As previous data has shown that the utilization of transcatheter embolization for solid organ trauma is necessary in many scenarios, interventional operators have also refined techniques when performing these procedures. Currently, there are two types of splenic embolization which can be utilized in the trauma setting . The first is proximal splenic artery embolization, which is indicated in hemodynamically stable patients with one or more of the following contrast-enhanced CT findings: American Association for the Surgery of Trauma splenic injury grade of three or higher, contrast extravasation, moderate to large hemoperitoneum, arteriovenous fistula, or pseudoaneurysm . The second is distal splenic branch embolization, which includes the embolization of selective splenic branches beyond the proximal splenic artery. Indications for such may include positive angiographic findings such as arteriovenous fistula, pseudoaneurysm formation, and contrast extravasation . Distal splenic branch embolization entails the use of a microcatheter system which promotes an increase in procedural time, contrast material, and radiation exposure .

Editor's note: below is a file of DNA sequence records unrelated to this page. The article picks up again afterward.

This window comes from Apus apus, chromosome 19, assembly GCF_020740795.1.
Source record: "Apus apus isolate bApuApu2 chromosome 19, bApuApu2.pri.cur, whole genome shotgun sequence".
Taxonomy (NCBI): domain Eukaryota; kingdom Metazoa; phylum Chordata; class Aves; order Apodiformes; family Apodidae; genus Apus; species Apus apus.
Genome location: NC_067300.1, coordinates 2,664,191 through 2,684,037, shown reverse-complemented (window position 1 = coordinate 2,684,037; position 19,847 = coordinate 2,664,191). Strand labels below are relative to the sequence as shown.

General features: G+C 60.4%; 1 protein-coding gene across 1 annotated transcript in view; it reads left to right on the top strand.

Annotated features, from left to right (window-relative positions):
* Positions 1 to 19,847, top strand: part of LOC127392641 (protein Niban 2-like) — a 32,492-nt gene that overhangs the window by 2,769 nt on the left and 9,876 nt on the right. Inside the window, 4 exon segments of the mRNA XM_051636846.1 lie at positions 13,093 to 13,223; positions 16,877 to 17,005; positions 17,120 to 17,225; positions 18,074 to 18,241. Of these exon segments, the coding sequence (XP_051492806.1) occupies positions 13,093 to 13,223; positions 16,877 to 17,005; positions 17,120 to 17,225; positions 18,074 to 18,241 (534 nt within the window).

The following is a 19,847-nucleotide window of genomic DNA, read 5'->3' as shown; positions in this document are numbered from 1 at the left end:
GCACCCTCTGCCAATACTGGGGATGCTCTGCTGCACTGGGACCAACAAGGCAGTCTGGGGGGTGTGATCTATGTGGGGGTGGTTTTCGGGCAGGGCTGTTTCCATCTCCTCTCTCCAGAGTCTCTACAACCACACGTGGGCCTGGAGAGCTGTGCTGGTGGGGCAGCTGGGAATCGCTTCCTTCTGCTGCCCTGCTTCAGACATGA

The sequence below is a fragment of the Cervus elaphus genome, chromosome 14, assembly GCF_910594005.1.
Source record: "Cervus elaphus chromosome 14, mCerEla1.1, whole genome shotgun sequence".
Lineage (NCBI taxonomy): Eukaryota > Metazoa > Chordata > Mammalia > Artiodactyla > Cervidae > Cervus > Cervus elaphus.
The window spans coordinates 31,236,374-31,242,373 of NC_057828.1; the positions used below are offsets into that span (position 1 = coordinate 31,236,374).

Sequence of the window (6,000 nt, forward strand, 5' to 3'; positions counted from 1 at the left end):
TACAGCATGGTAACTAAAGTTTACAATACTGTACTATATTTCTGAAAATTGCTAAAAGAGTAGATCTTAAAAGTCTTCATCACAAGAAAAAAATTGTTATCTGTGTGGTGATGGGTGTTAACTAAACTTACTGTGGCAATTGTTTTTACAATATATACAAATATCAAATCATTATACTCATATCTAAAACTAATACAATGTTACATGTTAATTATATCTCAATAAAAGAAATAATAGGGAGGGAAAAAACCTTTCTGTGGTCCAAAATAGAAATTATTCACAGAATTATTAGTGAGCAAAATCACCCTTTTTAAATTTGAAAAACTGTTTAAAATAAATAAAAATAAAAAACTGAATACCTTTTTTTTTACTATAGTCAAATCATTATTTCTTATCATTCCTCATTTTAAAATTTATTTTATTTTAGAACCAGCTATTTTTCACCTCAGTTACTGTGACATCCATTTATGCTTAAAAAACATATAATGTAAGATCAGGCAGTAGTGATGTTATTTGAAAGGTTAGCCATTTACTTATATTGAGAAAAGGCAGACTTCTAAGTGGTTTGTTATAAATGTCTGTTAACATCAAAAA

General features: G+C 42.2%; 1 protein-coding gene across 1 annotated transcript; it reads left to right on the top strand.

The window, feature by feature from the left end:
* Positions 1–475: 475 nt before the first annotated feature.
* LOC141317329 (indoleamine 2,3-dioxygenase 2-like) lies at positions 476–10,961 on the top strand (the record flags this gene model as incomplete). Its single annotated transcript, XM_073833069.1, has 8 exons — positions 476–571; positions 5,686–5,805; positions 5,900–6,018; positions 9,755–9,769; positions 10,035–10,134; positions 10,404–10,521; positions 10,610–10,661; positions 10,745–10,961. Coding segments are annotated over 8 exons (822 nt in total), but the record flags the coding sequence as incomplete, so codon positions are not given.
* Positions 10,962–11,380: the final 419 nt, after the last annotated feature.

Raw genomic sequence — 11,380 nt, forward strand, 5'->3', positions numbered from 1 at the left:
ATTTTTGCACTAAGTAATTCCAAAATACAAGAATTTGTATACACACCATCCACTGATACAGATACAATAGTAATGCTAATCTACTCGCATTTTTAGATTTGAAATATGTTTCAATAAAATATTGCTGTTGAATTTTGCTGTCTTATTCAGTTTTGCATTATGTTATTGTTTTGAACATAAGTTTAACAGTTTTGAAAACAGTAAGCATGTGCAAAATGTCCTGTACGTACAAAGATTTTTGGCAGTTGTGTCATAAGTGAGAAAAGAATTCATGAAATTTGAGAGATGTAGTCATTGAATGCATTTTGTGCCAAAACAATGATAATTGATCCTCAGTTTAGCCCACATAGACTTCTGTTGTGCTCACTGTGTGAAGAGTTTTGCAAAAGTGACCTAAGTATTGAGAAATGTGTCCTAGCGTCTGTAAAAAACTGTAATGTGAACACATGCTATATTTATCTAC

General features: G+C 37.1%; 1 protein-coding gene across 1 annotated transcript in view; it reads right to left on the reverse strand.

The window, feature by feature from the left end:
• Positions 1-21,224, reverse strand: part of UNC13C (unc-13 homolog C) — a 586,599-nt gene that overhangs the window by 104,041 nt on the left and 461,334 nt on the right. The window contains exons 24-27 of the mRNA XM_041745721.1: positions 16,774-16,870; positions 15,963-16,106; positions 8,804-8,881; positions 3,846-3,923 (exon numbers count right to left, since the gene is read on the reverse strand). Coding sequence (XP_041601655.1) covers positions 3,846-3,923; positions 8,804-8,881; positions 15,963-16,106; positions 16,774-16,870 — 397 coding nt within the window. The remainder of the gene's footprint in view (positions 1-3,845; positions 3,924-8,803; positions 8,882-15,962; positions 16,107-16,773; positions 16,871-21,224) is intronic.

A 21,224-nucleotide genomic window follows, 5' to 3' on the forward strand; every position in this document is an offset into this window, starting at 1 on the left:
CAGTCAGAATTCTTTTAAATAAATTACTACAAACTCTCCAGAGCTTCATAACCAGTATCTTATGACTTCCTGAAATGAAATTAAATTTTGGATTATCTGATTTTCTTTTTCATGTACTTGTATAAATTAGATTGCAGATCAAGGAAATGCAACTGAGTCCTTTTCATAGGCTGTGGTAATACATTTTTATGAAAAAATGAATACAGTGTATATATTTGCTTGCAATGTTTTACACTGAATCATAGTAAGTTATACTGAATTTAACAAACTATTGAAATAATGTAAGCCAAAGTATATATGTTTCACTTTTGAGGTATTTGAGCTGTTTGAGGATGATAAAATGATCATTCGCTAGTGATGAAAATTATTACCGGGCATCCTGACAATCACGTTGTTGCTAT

The three anticipated risks that include increased procedural time, contrast material exposure, and radiation exposure in relation to distal splenic branch embolization, can all be addressed with the efficient use of steerable microcatheters by interventional operators. Additionally, the inherent ability of steerable microcatheters to access smaller vascular lumen, make these devices an optimal choice when performing pediatric interventions. To reduce these risks that may arise as a result of transcatheter embolization, the added maneuverability of steerable microcatheters can be used when valuing procedural efficiency. The following cases demonstrate the adaptability of the steerable microcatheter, applied to a proximal splenic artery embolization, pelvic angiography, and renal artery branch embolization in two pediatric patients.